The 41st Cavalry Reconnaissance Squadron led CC B East from Zwettl at 8:00 a.m. The column advanced through Hellmonsodt and Reichenau, reaching Schwarzendorf at 11:15 p.m. Altenberg was occupied at 1:15 p.m. The bulk of the command coiled off the road while the 41st Cavalry turned East and advanced on Gallneuckirchen to develop the situation and the 491st Armored Field Artillery Battalion went forward into position. From interrogation of prisoners captured during the morning, defense of Gallneukirchen was anticipated, and a coordinated attack planned. However, the 41st Cavalry advanced rapidly against practically negligible resistance, reached Gallneukirchen at 2:25 p.m. and seized the town at 3:50 p.m., capturing the battalion commander in charge of its defense and taking between 700 and 800 prisoners.
CC B elements in the vicinity of Altenberg received heavy artillery fire from the Urfahr area during the afternoon. The 41st Cavalry set up defense perimeter roadblock installations around Gallneukirchen. The command assembled in the Altenberg-Gallneukirchen area by 9:15 p.m. Several hundred additional German soldiers drifted into the towns occupied by the command and were taken prisoner.
The 183rd Field Artillery Group and Division Artillery remained in place during the morning while CC A clearing operations progressed. The 945th Field Artillery Battalion went forward into position to fire the first medium caliber volley on the city of Gramstetten at 11: 55 a.m. When the Rottenegg-Gramstetten road was opened all battalions were echeloned forward into final positions during the afternoon. Heavy artillery of the 410th Field Artillery Group did not arrive in positions until late in the afternoon, delayed due to inability to get critical equipment over secondary roads. By 6:00 p.m. the coordinated force of seven light, medium, and heavy battalions was being directed on targets in the Urfahr-Linz area. The fires continued throughout the night.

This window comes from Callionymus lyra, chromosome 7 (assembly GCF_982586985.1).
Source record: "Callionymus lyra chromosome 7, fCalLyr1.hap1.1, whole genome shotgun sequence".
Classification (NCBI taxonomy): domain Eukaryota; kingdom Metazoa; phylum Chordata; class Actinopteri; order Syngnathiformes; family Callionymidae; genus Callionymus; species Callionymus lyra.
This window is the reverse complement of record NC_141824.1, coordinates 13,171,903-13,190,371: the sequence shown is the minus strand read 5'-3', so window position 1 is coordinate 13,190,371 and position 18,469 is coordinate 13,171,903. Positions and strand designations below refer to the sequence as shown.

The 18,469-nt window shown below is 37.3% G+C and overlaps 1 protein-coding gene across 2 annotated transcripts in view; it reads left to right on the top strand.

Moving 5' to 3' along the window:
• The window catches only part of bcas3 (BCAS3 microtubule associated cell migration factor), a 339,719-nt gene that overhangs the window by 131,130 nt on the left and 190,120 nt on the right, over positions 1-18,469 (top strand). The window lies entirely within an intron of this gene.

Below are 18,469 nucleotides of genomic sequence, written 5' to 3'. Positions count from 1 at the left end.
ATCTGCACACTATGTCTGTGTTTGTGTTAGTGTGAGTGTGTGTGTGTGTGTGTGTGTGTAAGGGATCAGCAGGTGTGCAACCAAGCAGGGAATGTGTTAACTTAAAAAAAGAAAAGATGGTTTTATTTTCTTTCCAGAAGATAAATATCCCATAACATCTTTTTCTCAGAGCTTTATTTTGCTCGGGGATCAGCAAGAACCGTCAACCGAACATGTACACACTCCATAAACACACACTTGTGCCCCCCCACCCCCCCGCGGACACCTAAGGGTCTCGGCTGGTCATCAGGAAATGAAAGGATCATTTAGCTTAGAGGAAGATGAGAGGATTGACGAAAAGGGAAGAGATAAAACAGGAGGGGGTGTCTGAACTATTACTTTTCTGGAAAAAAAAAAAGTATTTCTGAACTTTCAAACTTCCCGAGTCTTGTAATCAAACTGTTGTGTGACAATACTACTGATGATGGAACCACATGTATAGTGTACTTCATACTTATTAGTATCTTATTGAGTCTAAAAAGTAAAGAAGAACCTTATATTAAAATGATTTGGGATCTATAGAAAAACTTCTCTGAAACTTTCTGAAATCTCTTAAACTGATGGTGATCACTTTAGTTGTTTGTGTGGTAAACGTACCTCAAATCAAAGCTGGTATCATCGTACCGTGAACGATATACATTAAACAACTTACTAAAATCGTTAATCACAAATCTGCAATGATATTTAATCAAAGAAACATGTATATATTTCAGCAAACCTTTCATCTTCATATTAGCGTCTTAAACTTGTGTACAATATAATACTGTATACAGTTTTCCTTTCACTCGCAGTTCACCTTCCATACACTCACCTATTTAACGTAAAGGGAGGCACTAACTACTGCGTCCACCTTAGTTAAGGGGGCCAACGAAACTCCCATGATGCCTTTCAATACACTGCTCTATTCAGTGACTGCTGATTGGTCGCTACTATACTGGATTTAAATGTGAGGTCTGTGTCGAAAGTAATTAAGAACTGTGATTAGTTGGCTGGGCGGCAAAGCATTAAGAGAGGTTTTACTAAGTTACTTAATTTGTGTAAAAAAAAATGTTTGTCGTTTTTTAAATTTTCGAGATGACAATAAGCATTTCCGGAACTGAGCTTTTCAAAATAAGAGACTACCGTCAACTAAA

A one-squadron armed reconnaissance was flown for the Division East of Urfahr by XIX Tactical Air Command about 10:35 p.m. From this operation a negative report was made. Kept away during the afternoon from the Urfahr-Linz area by heavy AA fire, fighter-bombers nevertheless assisted the CC A attack by bombing and strafing missions in the vicinity of Lichtenberg. A report of a concentration of 30 enemy tanks Northeast of Gallneukirchen was made about 4:00 p.m. but further missions for this profitable target were nor available.
CC R crossed the newly
constructed Bailey bridge East of Nenfelden at 7:00 a.m. and advanced along the
road to Dunzendorf without incident. Turning North to St. Johann the command
again turned East on CC B's route but was delayed for several hours due to spot
road failure. Advance elements reached Zwettl at 2:50 p.m. and immediately began
relief of CC B elements. Thirty-two prisoners of war were captured during the
day's operation. Division Troops moved forward from Neufelden to Ober Neukirchen,
following CC R. The 56th Engineers initiated bridge work on the main road to
Urfahr in the Rottenegg locality. One enemy aircraft was probably destroyed by
the 575th Anti-Aircraft Battalion during the day.
At 7:15 p.m. CC B was directed to hold the bulk of its forces in the vicinity of Gallneukirchen and push strong patrols Southeast and East, approximately 20 kilometers, in an attempt to make contact with the Russian Army. Russian speaking liaison officers were sent to accompany the patrols.
From observations the following day it was indicated that the enemy apparently had abandoned hope of holding the Urfahr-Linz area and had withdrawn what elements could be motorized to the East during the night. At least four batteries of permanently installed 88mm and 90mm antiaircraft guns, part of the Hermann Goering Tank Works, and other industrial plant protective system, together with numerous other AA warning devices, were completely destroyed in place.
Preceded by cavalry reconnaissance CC A commenced its move to the North and East from Gramstetten at 6:45 p.m. May 5. At 7:05 a.m. a civilian police emissary arrived at the Task Force Hearn command post in Walding and indicated that most of the German defense forces had left Linz and the bridge across the Danube was intact offering to surrender the city again.
Apparently no action was taken on this offer as the command was then already on the move. Advance elements reached Hellinonsodt at 7:25 a.m. continuing to Swarzendorf by 9:15 a.m. Preceded by elements of Task Force Wingard the column continued South and reached the high ground overlooking Linz at 10:00 a.m.